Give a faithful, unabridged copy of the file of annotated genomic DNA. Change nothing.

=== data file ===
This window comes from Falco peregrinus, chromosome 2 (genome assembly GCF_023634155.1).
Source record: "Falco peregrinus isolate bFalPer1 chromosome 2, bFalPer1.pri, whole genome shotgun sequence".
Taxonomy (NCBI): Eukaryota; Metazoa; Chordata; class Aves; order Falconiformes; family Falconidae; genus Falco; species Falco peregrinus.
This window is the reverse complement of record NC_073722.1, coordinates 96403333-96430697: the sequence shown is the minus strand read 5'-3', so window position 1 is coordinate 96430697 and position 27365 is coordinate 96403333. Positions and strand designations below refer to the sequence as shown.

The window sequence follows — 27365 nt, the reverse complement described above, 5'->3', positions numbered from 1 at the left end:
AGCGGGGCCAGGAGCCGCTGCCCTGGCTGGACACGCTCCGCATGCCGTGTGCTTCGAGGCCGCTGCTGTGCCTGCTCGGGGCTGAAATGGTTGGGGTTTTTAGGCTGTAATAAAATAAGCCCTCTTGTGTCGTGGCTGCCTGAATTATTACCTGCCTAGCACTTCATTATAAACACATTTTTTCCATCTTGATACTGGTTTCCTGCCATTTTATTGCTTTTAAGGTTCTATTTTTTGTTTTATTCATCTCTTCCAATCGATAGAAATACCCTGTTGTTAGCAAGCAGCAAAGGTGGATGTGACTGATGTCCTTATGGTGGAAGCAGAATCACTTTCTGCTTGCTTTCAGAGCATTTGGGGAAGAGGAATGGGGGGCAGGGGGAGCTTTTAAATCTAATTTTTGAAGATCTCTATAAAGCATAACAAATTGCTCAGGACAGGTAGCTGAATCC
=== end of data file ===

This window comes from Falco peregrinus, chromosome 2 (genome assembly GCF_023634155.1).
Source record: "Falco peregrinus isolate bFalPer1 chromosome 2, bFalPer1.pri, whole genome shotgun sequence".
Taxonomy (NCBI): Eukaryota; Metazoa; Chordata; class Aves; order Falconiformes; family Falconidae; genus Falco; species Falco peregrinus.
This window is the reverse complement of record NC_073722.1, coordinates 96403333-96430697: the sequence shown is the minus strand read 5'-3', so window position 1 is coordinate 96430697 and position 27365 is coordinate 96403333. Positions and strand designations below refer to the sequence as shown.

The window sequence follows — 27365 nt, the reverse complement described above, 5'->3', positions numbered from 1 at the left end:
AGCGGGGCCAGGAGCCGCTGCCCTGGCTGGACACGCTCCGCATGCCGTGTGCTTCGAGGCCGCTGCTGTGCCTGCTCGGGGCTGAAATGGTTGGGGTTTTTAGGCTGTAATAAAATAAGCCCTCTTGTGTCGTGGCTGCCTGAATTATTACCTGCCTAGCACTTCATTATAAACACATTTTTTCCATCTTGATACTGGTTTCCTGCCATTTTATTGCTTTTAAGGTTCTATTTTTTGTTTTATTCATCTCTTCCAATCGATAGAAATACCCTGTTGTTAGCAAGCAGCAAAGGTGGATGTGACTGATGTCCTTATGGTGGAAGCAGAATCACTTTCTGCTTGCTTTCAGAGCATTTGGGGAAGAGGAATGGGGGGCAGGGGGAGCTTTTAAATCTAATTTTTGAAGATCTCTATAAAGCATAACAAATTGCTCAGGACAGGTAGCTGAATCC